The soundtrack offered a balance of songs with comic relief (In Summer, Reindeer(s) Are Better Than People) alongside musical interplays (For the First Time in Forever) between the two leading ladies, sisters Anna and Elsa, voiced respectively by Kristen Bell and Idina Menzel.

In addition, Christophe Beck, fresh off an Oscar win for short Paperman, provided the score. His instrumentals provided “much of the soundtrack’s drama and suspense…[incorporating] orchestral, choral, and folk-inspired elements.” AMG


Review Source(s):


Awards:


Sunday, November 24, 2013

American Music Awards 2013

image from neontommy.com

Here are the 2013 winners from the American Music Awards:

  • Artist of the Year: Taylor Swift
  • Icon Award: Rihanna
  • New Artist of the Year: Ariana Grande
  • Single of the Year: Florida Georgia Line with Nelly “Cruise”
  • Top Soundtrack: Pitch Perfect

Cruise

POP/ROCK

  • Favorite Male Artist : Justin Timberlake
  • Favorite Female Artist : Taylor Swift
  • Favorite Band, Duo or Group : One Direction
  • Favorite Album: One Direction Take Me Home

COUNTRY

  • Favorite Male Artist : Luke Bryan
  • Favorite Female Artist : Taylor Swift
  • Favorite Band, Duo or Group : Lady Antebellum
  • Favorite Album: Taylor Swift Red

SOUL/R&B

  • Favorite Male Artist : Justin Timberlake
  • Favorite Female Artist : Rihanna
  • Favorite Album: Justin Timberlake The 20/20 Experience

RAP/HIP-HOP

  • Favorite Artist : Macklemore & Ryan Lewis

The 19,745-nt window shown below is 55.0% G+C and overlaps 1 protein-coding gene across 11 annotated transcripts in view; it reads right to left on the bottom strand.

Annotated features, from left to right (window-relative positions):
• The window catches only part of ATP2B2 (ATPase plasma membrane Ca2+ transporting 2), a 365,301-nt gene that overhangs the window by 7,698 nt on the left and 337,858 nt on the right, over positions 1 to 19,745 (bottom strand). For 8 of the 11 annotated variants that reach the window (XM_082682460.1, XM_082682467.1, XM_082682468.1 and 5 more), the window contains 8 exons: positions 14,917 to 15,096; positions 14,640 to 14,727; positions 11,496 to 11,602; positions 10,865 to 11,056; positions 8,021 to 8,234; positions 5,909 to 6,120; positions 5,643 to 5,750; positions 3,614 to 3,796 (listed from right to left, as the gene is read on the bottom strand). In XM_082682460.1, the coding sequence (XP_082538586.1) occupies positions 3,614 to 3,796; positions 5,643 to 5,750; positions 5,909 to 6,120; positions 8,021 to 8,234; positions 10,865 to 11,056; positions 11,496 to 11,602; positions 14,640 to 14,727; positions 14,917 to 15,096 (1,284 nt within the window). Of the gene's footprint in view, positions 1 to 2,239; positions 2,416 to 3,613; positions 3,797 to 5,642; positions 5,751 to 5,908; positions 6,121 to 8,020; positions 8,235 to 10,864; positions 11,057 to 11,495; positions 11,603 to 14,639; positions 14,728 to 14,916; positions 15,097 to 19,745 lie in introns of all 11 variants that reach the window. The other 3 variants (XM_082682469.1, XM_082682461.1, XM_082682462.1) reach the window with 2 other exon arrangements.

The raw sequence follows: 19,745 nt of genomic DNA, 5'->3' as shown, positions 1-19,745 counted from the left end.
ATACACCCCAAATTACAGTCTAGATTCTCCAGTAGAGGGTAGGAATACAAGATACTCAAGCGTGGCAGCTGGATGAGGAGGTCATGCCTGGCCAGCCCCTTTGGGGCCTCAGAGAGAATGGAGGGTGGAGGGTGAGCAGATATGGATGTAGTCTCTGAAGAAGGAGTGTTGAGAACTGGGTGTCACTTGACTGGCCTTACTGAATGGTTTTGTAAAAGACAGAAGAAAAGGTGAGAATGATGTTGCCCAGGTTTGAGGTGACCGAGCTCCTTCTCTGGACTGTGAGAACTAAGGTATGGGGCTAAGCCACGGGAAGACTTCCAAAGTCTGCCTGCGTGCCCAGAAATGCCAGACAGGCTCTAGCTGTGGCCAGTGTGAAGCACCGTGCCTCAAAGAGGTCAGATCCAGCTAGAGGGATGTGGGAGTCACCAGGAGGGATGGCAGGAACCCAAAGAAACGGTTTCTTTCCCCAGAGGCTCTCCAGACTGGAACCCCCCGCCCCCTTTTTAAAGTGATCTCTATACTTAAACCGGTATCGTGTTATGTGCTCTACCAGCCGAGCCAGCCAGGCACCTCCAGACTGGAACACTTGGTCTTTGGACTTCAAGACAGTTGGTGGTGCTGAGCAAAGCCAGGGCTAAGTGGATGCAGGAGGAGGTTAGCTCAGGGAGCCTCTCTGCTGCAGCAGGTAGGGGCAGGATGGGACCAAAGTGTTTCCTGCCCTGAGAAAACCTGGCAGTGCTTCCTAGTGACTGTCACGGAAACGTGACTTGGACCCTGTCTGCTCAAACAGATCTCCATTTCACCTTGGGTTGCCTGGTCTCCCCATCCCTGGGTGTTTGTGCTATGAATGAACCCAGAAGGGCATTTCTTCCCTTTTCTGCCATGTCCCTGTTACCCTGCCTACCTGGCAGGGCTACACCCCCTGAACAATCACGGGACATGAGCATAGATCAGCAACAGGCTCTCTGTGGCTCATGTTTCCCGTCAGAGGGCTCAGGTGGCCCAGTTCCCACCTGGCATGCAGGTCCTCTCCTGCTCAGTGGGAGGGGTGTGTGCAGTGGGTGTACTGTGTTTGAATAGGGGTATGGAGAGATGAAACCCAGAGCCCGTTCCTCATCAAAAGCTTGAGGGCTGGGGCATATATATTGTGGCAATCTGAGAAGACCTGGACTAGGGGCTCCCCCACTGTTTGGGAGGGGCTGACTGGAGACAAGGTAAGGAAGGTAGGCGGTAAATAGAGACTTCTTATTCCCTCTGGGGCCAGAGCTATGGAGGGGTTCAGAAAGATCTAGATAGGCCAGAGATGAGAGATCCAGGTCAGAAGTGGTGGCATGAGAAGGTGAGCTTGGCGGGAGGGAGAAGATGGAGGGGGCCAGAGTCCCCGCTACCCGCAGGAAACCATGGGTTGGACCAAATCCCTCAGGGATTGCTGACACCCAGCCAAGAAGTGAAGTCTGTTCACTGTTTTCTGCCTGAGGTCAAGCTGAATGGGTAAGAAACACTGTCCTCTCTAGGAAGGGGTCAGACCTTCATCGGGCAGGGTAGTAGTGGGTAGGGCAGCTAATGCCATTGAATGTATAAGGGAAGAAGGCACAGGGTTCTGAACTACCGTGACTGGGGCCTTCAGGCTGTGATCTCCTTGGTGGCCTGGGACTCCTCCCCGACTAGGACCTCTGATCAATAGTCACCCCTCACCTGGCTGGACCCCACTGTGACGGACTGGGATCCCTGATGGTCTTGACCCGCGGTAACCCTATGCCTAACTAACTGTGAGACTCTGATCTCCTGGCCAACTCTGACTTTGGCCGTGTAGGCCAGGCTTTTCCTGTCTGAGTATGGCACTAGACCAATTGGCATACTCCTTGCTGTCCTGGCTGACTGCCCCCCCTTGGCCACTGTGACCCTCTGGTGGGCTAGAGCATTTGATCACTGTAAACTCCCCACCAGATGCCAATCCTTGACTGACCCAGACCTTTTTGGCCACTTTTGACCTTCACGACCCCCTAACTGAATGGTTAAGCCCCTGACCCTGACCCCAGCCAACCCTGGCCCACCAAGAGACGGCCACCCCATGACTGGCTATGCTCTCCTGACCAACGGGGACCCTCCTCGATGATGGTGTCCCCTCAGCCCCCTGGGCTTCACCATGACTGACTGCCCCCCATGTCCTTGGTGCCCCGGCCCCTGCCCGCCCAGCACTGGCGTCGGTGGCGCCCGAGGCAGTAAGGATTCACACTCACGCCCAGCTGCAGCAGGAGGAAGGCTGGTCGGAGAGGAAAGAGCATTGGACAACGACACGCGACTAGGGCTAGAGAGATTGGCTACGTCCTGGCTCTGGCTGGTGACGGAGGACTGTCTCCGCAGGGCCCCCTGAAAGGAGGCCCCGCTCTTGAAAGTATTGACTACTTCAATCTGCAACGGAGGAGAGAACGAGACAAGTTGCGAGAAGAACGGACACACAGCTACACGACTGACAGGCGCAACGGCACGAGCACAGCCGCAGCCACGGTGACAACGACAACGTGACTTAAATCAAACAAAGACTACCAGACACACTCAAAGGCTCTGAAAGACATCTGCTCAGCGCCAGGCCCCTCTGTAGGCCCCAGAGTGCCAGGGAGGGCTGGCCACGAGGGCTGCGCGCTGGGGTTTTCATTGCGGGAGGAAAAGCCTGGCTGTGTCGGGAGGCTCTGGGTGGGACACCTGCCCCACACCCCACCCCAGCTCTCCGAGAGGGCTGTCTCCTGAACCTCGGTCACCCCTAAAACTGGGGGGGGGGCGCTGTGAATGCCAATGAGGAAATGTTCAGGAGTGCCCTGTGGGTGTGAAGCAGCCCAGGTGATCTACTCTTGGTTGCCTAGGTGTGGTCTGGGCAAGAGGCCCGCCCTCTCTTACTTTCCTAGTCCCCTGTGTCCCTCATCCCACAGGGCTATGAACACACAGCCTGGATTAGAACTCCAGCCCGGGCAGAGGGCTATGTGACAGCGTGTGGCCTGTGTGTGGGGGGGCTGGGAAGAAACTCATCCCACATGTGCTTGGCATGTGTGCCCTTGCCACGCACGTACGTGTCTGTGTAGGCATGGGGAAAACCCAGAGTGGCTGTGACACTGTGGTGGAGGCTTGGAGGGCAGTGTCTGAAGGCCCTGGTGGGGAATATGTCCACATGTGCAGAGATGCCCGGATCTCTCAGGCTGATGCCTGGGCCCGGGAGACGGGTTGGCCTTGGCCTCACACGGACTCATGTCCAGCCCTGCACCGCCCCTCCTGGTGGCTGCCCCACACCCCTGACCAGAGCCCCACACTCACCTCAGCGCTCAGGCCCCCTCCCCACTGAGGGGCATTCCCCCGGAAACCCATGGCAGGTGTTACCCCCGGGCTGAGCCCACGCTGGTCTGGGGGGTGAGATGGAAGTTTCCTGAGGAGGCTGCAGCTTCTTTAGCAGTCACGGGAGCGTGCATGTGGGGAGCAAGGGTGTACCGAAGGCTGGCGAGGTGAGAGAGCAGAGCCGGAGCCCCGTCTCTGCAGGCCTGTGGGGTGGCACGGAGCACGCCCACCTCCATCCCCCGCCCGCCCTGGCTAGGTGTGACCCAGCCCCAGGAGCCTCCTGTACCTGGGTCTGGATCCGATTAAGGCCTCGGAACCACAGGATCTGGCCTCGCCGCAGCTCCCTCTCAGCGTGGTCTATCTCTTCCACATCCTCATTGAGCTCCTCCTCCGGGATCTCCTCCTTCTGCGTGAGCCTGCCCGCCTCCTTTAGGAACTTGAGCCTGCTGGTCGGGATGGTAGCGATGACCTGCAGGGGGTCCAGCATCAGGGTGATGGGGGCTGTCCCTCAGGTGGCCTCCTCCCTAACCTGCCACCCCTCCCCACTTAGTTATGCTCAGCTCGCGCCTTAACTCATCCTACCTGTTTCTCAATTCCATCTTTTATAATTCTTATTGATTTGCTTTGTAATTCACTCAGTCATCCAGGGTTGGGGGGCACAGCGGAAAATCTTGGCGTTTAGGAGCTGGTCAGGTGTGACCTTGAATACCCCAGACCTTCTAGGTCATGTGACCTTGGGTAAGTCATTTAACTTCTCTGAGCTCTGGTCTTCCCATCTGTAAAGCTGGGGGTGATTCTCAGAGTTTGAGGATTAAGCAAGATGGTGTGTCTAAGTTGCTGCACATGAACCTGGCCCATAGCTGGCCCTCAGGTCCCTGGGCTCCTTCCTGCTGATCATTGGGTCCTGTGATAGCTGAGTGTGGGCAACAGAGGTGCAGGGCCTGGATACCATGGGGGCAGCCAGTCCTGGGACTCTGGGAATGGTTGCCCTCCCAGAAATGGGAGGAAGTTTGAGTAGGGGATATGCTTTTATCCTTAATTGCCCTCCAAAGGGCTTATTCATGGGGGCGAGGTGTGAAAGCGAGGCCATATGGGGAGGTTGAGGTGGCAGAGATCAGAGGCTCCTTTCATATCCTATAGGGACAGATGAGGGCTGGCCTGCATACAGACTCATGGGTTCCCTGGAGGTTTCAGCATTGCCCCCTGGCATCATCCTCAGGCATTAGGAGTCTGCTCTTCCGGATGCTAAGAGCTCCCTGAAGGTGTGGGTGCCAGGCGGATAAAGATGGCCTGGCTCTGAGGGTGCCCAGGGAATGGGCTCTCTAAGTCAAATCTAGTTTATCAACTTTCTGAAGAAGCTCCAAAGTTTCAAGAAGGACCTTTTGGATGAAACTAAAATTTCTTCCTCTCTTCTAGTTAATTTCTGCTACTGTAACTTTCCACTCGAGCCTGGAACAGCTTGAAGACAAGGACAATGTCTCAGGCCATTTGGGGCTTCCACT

• Favorite Album: Macklemore & Ryan Lewis The Heist

FAVORITE ARTISTS – OTHER GENRES

  • Alternative Rock: Imagine Dragons
  • Latin: Marc Anthony
  • Electronic Dance Music (EDM): Avicii
  • Adult Contemporary: Maroon 5
  • Contemporary Inspirational: Matthew West


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Friday, November 22, 2013

50 years ago: The Beatles released With the Beatles

First posted 4/7/2008; updated 9/19/2020.

With the Beatles

The Beatles


Released: November 22, 1963


Peak: -- US, 121 UK, -- CN, -- AU


Sales (in millions): -- US, 1. 0 UK, 1.0 world (includes US and UK)


Genre: pop/rock


Tracks:

Song Title (Writers) [time] (date of single release, chart peaks) Click for codes to singles charts. You can check out the Beatles’ complete singles discography here.

  1. It Won’t Be Long [2:13]
  2. All I’ve Got to Do [2:02]
  3. All My Loving [2:07] (3/28/64, 45 US, 1 CN, 1 AU)
  4. Don’t Bother Me (George Harrison) [2:28]
  5. Little Child [1:46]
  6. Till There Was You (Meredith Wilson) [2:14]